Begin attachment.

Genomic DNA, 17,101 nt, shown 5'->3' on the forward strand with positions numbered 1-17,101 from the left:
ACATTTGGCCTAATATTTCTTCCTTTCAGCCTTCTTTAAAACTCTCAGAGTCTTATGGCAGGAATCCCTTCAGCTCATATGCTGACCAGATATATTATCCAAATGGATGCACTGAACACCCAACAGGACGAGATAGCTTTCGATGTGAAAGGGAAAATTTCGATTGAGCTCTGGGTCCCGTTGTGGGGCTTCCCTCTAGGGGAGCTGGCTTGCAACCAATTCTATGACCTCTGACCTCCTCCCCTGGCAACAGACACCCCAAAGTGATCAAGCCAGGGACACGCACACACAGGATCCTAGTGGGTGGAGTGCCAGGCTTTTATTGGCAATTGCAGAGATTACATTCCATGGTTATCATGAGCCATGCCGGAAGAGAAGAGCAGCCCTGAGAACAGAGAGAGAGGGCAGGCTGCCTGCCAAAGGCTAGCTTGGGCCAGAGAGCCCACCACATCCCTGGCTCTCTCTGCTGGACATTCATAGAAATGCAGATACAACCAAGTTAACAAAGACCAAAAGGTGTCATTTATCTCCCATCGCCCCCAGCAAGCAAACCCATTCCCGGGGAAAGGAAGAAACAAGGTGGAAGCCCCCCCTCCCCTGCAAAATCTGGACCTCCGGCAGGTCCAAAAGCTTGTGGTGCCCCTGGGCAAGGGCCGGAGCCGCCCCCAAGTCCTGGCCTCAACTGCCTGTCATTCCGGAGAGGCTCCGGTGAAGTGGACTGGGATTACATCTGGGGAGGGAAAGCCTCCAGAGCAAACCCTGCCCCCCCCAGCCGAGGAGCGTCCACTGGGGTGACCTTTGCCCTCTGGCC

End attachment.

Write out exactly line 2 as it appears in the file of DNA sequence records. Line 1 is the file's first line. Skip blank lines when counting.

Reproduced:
ACATTTGGCCTAATATTTCTTCCTTTCAGCCTTCTTTAAAACTCTCAGAGTCTTATGGCAGGAATCCCTTCAGCTCATATGCTGACCAGATATATTATCCAAATGGATGCACTGAACACCCAACAGGACGAGATAGCTTTCGATGTGAAAGGGAAAATTTCGATTGAGCTCTGGGTCCCGTTGTGGGGCTTCCCTCTAGGGGAGCTGGCTTGCAACCAATTCTATGACCTCTGACCTCCTCCCCTGGCAACAGACACCCCAAAGTGATCAAGCCAGGGACACGCACACACAGGATCCTAGTGGGTGGAGTGCCAGGCTTTTATTGGCAATTGCAGAGATTACATTCCATGGTTATCATGAGCCATGCCGGAAGAGAAGAGCAGCCCTGAGAACAGAGAGAGAGGGCAGGCTGCCTGCCAAAGGCTAGCTTGGGCCAGAGAGCCCACCACATCCCTGGCTCTCTCTGCTGGACATTCATAGAAATGCAGATACAACCAAGTTAACAAAGACCAAAAGGTGTCATTTATCTCCCATCGCCCCCAGCAAGCAAACCCATTCCCGGGGAAAGGAAGAAACAAGGTGGAAGCCCCCCCTCCCCTGCAAAATCTGGACCTCCGGCAGGTCCAAAAGCTTGTGGTGCCCCTGGGCAAGGGCCGGAGCCGCCCCCAAGTCCTGGCCTCAACTGCCTGTCATTCCGGAGAGGCTCCGGTGAAGTGGACTGGGATTACATCTGGGGAGGGAAAGCCTCCAGAGCAAACCCTGCCCCCCCCAGCCGAGGAGCGTCCACTGGGGTGACCTTTGCCCTCTGGCC